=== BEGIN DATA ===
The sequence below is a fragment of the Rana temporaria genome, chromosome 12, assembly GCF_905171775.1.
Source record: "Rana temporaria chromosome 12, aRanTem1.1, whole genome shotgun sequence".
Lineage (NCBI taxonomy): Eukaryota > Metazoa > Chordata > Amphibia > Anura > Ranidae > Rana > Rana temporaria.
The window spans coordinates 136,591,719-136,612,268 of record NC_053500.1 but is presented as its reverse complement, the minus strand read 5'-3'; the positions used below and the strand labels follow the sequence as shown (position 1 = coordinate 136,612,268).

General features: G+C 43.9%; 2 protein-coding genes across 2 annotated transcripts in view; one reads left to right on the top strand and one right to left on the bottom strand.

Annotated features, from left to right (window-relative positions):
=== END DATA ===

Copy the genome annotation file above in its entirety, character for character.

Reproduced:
The sequence below is a fragment of the Rana temporaria genome, chromosome 12, assembly GCF_905171775.1.
Source record: "Rana temporaria chromosome 12, aRanTem1.1, whole genome shotgun sequence".
Lineage (NCBI taxonomy): Eukaryota > Metazoa > Chordata > Amphibia > Anura > Ranidae > Rana > Rana temporaria.
The window spans coordinates 136,591,719-136,612,268 of record NC_053500.1 but is presented as its reverse complement, the minus strand read 5'-3'; the positions used below and the strand labels follow the sequence as shown (position 1 = coordinate 136,612,268).

General features: G+C 43.9%; 2 protein-coding genes across 2 annotated transcripts in view; one reads left to right on the top strand and one right to left on the bottom strand.

Annotated features, from left to right (window-relative positions):